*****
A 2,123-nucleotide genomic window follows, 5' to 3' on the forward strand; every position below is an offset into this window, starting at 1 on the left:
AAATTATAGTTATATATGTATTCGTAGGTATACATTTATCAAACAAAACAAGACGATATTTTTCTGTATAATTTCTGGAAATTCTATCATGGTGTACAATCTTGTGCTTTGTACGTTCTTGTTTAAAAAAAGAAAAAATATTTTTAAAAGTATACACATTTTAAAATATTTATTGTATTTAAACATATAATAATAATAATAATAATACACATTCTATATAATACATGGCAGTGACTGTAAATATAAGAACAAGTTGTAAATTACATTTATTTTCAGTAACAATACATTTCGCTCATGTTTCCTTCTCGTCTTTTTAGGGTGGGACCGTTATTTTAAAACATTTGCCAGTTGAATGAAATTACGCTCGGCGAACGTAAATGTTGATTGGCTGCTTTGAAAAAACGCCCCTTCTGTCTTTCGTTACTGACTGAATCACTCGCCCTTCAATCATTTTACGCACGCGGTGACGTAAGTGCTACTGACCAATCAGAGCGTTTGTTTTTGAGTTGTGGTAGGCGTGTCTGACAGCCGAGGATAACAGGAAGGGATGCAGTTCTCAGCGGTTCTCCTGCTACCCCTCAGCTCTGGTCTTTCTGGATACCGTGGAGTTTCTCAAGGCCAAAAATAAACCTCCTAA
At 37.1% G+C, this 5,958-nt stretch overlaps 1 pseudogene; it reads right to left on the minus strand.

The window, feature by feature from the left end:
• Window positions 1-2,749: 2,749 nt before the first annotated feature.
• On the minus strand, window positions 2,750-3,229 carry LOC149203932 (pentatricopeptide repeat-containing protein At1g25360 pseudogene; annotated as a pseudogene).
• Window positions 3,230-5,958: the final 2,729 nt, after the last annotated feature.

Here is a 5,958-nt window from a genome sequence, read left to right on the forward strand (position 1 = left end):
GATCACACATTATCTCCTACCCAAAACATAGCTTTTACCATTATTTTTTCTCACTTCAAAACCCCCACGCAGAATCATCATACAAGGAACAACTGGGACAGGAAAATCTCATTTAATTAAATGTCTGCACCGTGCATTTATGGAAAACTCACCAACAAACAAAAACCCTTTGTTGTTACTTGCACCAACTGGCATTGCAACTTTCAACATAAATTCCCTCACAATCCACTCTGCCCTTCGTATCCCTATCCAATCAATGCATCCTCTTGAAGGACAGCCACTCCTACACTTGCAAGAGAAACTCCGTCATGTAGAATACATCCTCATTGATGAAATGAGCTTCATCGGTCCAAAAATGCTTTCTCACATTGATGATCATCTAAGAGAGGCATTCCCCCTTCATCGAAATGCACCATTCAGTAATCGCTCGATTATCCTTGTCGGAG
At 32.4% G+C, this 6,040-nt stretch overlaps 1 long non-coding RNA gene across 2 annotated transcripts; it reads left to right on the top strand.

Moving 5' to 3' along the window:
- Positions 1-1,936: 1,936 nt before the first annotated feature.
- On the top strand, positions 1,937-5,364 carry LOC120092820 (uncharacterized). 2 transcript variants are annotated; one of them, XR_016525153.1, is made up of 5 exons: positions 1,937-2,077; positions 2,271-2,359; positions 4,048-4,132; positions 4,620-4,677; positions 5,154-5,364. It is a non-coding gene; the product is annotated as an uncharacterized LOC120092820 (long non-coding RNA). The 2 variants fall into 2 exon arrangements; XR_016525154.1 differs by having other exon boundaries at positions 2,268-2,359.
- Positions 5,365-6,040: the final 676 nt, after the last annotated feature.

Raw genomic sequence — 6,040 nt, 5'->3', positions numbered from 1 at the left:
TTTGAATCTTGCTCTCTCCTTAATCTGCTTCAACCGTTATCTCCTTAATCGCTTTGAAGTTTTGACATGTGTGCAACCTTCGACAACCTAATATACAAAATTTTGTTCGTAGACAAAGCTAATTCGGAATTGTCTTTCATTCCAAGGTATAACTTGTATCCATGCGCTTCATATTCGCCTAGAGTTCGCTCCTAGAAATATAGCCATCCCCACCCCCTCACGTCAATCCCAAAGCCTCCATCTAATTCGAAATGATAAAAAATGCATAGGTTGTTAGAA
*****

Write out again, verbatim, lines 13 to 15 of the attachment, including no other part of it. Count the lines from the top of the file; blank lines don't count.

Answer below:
- On the top strand, positions 1,937-5,364 carry LOC120092820 (uncharacterized). 2 transcript variants are annotated; one of them, XR_016525153.1, is made up of 5 exons: positions 1,937-2,077; positions 2,271-2,359; positions 4,048-4,132; positions 4,620-4,677; positions 5,154-5,364. It is a non-coding gene; the product is annotated as an uncharacterized LOC120092820 (long non-coding RNA). The 2 variants fall into 2 exon arrangements; XR_016525154.1 differs by having other exon boundaries at positions 2,268-2,359.
- Positions 5,365-6,040: the final 676 nt, after the last annotated feature.

Raw genomic sequence — 6,040 nt, 5'->3', positions numbered from 1 at the left: